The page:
Outer space

The outdoor area is often far down the list when homeowners decide to renovate, but when you look at the difference

Hamish Moorhead and Mark Newdick have made to several landscapes in their portfolio, they prove that a garden design plan is money well spent.

When they're designing outdoor areas for homes, the landscape architects are often problem solving, dealing with steep sites, poor soil or gardens that are buffeted by New Zealand's variable climatic conditions.

Plants need to be able to cope with coastal conditions, and strong southerly or northerly winds. Despite these challenges, Moorhead and Newdick have won several awards for their ability to revive the landscapes of several houses, making a difference to the lives of the homeowners who have taken them on.

In a recent project, the owners sought to transform their rambling, overgrown garden into a "pleasure" garden, or a space they could look down on. They had renovated their house that peers out over Wellington's Oriental Parade, and sought a garden that would be visually eye-catching from their living area two storeys up. The existing area was tired and overgrown with straggly plants.

The owner, who did not wish to be named, said: "The house is really quite tall and we wanted something we could enjoy from further up. We go down there to trim the hedges but most of the time we're up the top looking down at it."

Moorhead and Newdick designed a contemporary version of the parterre gardens that are common in parts of Europe, carving part of the space up into defined areas, the idea being that plants can be pulled out and changed  just like shifting furniture around a living space  if the owners tire of their view.

A long pond with a cantilevered path glows when lit up at night. The land was retained, so they needed to build a strong, steel foundation to hold the pond.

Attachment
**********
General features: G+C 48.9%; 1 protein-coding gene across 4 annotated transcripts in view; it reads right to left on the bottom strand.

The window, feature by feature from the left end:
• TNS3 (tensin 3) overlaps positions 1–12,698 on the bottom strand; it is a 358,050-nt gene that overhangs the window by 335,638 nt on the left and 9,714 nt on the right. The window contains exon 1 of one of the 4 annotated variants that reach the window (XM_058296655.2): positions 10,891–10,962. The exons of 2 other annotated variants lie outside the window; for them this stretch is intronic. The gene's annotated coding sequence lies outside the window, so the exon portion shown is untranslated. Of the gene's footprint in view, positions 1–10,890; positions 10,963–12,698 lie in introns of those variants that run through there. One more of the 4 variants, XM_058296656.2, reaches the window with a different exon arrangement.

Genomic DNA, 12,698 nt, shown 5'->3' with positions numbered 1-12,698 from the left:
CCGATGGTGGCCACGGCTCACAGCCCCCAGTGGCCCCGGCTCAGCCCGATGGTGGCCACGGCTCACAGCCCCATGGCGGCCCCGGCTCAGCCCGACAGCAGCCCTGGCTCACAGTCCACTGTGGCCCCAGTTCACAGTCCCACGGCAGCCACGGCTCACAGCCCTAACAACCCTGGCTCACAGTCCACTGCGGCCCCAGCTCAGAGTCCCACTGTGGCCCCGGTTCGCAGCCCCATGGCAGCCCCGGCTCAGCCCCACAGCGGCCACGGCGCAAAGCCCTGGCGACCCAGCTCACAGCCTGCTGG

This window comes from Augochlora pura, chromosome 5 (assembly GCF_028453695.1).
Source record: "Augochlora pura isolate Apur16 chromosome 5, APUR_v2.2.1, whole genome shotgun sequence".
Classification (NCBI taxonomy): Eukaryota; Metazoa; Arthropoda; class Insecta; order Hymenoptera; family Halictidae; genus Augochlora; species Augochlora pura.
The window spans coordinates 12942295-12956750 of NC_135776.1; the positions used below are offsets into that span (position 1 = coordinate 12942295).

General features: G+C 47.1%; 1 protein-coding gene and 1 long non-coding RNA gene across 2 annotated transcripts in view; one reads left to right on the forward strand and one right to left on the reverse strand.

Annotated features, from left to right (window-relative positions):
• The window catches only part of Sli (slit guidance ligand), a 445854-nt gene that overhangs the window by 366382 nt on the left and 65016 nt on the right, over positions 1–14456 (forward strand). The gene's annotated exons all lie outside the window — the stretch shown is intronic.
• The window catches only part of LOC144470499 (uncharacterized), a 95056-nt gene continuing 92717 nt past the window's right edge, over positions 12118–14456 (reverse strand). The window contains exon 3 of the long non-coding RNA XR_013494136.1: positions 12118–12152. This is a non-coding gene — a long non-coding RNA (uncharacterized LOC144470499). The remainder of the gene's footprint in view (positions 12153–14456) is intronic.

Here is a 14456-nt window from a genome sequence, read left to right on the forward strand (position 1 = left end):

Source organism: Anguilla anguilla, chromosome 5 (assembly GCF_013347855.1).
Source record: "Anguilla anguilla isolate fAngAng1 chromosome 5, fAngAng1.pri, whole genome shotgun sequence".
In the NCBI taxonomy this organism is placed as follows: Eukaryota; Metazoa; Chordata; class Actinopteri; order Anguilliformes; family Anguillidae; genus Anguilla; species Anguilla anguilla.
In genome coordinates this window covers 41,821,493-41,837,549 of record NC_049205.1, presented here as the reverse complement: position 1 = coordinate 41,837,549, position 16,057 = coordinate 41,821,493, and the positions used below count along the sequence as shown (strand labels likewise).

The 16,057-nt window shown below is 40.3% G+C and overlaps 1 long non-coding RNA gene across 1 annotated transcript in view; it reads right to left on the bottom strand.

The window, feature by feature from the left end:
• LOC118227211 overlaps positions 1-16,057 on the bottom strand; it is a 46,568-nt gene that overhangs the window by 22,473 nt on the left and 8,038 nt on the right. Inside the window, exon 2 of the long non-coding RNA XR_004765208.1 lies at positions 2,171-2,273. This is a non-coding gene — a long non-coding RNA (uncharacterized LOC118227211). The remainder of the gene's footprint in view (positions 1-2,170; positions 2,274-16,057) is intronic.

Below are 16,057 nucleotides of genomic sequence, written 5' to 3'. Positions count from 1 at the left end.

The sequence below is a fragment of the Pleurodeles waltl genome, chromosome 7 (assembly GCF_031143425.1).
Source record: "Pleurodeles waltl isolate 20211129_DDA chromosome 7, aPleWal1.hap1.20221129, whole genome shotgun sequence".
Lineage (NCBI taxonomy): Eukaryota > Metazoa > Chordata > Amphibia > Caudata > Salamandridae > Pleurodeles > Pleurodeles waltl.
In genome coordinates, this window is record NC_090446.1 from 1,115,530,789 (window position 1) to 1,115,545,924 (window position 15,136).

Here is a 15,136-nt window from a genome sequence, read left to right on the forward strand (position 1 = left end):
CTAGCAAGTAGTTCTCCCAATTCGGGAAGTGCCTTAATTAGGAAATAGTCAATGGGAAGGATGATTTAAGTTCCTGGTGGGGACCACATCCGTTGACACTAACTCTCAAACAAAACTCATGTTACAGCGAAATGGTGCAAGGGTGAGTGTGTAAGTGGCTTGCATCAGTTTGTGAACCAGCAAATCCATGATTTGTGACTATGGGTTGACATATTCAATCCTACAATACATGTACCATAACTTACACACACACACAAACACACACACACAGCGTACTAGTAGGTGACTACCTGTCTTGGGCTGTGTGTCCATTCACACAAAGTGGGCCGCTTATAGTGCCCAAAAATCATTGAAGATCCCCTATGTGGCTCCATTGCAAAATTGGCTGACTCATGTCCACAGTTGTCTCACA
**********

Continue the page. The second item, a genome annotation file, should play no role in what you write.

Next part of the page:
Moorhead and Newdick like landscapes that are simple but striking, and they use plants, gravel and stones, and different types of concrete to provide texture. With this nine metre by 14m garden, they've put large stones in the pond, and gravel in the garden for texture and contrast. They deliberately chose low plants along the existing glass fence in front of the view, while also staggering Cyprus trees along the fenceline to shut off the neighbour's house.

Three different hedge plants  box, box honeysuckle and escallonia  create a three-dimensional patchwork look from above. The end result is a garden that is calm and serene, and ordered and formal but with a contemporary edge.

"The challenge was to create an interesting and entertaining space which provided a strong yet complementary response, so as not to compete or detract from the view. The design responds to this requirement by drawing the eye out over a varied and textured garden into the landscape beyond," they say in their design brief.

Out in coastal Raumati, Moorhead and Newdick had more space to play with but were restricted in other ways when they were asked to transform the garden of a weekend house near the beach. The main outdoor area was neglected there, too, and apart from a couple of large pohutukawa and karo trees the space was fairly bare. The section is buffeted by strong onshore winds, and they realised it would be difficult to get anything to grow.

But the end result is quite stunning  an outdoor area carved up into different courtyards, divided by small corokia hedges and freestanding concrete walls, linked together by timber "bridges" or paths. "The wind rips right through the place and that's why we used so many walls and corokia hedging. The planting has been quite successful even we have been surprised how well it has done," says Newdick.

Green moss is dotted along a gravel path, punctuated by Australian dianella, or lilies, jutting out. Hebes, pohutukawa and astelia are different shades of green to provide contrast. "We like plants that are hardy, otherwise you can end up with things looking weather-beaten," says Newdick.

Because it is a weekend house, the owners also wanted an easy-care garden that didn't need hours of work when they were there. "It wasn't an expensive project but it was an extensive one," says Newdick.

The Dominion Post